CART, or Real-Time Captioning, at the NYPL
Perhaps you have heard of real-time captioning, or CART (Communication Access Realtime Transcription), as it is often called. This is the provision of captions to accompany a presentation or performance in real time. The captions are generally projected onto a screen, where some or all of the audience can read them. CART can potentially enhance experience for several groups of people:
- those who became deaf after becoming proficient in English (or another language), i.e., the post-lingually deaf;
- those with mild to moderate hearing loss, who want to follow along with what they can hear, using the captions to fill in anything they might miss;
- those for whom English is not a native language;
- those who comprehend better via the written word
- the culturally Deaf who also know written English (in the absence of A.S.L. interpretation).
I had never heard of CART captioning until early 2010 when I got to know an NYPL colleague who is also a board member of the local chapter of the Hearing Loss Association of America. She told me that the chapter holds its monthly meetings at Muhlenberg Library and provides several methods of accommodation for attendees, almost all of whom have hearing loss, ranging from mild to severe. The room where they meet has an induction loop that the chapter itself had installed for NYPL — and assistive headphones that work with the loop for those without a t-coil. In addition, they hire a real-time captioner for each meeting.
I attended the next group meeting and was fascinated by what I observed: the focus on doing whatever was necessary to enable each person to participate; the rapt attention paid by every audience member to either the speaker at the microphone or their words as projected on the screen; and the high level of technical expertise and lightning speed at which the captionist was recording the words. I became a believer in the value of CART that night.
Shortly afterward, in April 2010, LIVE from the NYPL presented a program on Tactile Sound & the Pursuit of Silence in a Noisy World. Some of the evening’s panelists and expected audience members were Deaf, and the production staff was eager for the event to be as accessible as possible. A CART provider was hired, and the captions were pleasingly visible on giant screens, side-by-side with projections of the ASL interpreters.
In July 2010, NYPL hosted several events to tie in with the 20th anniversary of the 1990 signing of the Americans with Disabilities Act, and CART captioning was provided for all of them. Other events have had CART-captioning, either upon request or due to the nature of the topic.
So, who are these amazing CART captionists? They are people who have trained as court reporters, and who — using court reporting equipment — type upwards of 225 words per minute with an average accuracy of 98 percent or higher. As they type, the lines roll up so there are always a few lines to read present on the screen. They may be certified through the state board that oversees court reporters, and/or through the National Court Reporters Association (NCRA). An extensive list of CART providers by state is on the NCRA website. Some captionists in other countries and remote CART providers are included as well.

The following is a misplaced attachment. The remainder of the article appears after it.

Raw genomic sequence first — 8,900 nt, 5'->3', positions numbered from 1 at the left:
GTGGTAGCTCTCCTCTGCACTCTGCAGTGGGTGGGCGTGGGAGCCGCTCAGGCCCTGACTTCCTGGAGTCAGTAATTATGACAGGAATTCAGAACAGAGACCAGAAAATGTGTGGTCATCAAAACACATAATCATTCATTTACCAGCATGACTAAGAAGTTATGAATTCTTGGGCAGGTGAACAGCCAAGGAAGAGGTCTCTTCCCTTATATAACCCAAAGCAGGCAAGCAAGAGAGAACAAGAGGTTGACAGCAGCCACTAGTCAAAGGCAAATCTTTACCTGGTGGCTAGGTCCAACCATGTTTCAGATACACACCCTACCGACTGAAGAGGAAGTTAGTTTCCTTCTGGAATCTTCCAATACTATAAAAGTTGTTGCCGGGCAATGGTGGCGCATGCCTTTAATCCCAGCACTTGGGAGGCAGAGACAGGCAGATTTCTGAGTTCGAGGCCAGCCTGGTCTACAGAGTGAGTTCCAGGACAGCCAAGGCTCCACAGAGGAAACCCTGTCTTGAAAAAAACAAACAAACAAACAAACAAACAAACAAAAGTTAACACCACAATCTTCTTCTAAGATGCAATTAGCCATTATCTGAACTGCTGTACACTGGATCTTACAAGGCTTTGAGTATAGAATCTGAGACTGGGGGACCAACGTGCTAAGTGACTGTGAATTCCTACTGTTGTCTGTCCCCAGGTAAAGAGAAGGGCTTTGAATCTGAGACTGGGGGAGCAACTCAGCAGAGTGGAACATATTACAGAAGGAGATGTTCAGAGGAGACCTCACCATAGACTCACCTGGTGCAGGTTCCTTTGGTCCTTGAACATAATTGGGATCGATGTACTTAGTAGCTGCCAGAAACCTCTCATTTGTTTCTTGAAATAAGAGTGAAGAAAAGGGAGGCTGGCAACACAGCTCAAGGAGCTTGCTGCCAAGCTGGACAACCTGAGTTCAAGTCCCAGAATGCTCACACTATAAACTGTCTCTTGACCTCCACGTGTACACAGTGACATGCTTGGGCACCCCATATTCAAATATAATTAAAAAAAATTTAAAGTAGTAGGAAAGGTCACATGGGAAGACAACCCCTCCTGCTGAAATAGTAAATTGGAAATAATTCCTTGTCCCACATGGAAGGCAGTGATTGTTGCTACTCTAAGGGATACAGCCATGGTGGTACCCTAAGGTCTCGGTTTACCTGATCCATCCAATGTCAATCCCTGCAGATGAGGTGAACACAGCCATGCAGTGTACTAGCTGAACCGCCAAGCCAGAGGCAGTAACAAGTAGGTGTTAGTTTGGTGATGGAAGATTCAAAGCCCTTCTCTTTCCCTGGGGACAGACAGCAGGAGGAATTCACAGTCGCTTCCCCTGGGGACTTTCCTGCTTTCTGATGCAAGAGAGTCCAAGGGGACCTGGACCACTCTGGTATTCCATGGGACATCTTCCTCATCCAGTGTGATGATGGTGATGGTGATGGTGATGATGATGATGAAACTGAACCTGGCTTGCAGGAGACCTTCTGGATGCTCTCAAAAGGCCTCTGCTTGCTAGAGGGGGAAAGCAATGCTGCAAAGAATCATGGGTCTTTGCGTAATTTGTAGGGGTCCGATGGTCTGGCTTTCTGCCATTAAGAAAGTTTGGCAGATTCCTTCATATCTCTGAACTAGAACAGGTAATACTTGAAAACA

How does a library or organization pay for CART captioning? In NYPL’s case, it has used government funding provided for outreach services. However this service is funded, it is incumbent on public libraries to provide access whenever possible. The ADA requires it and the moral imperative compels it. If real-time captioning can be offered for every program and class, that is top-notch service. If not, offering it upon request is a welcoming gesture sure to be appreciated. Here is the open-captioning symbol that can be used to indicate that captioning will be present at an event — though this symbol could also indicate that captions prepared in advance will be used.
In October 2010, NYPL’s Library for the Performing Arts hosted a concert by the Association of Adult Musicians with Hearing Loss (AAMHL) organization. I found it unique and unforgettable, and a New York magazine reviewer shared a similar response. One of the performers that day, composer and AAMHL member Jay Alan Zimmerman, approached me shortly afterwards. He had been a regular participant in the Annual Holiday Songbook, a hugely popular two-day event held at the Library for the Performing Arts each December. Due to a progressive hearing loss, and relying mostly on written communication and the American Sign Language he learned as an adult, Zimmerman missed out on most of the lyrics, dialogue, and banter of the other participants. He broached the subject of our offering CART captioning for the upcoming program; but as the Songbook is an event with a LOT going on on the stage it seemed that the projected captions would be too intrusive. Zimmerman persisted: "How about wireless captions?" Another new concept for me. I approached one of our regular CART providers with this possibility and she jumped at the chance — no problem! And so it went: the captionist sat in the control room, with headphones so she could hear everything through the sound system — and transmitted the captions to those with tablets or smartphones in the audience who wanted to read them. An insert in the program alerted them to this option, along with the website to view them.
That was an experiment, and it worked! Zimmerman expressed that it was the first time he caught all the words at one of these events. As he is again performing in the Holiday Songbook this year, he asked for wireless captions again and it will happen. NYPL offers the Annual Holiday Songbook on Sunday, December 11 and Monday, December 12, both performances with captions, presented in real-time!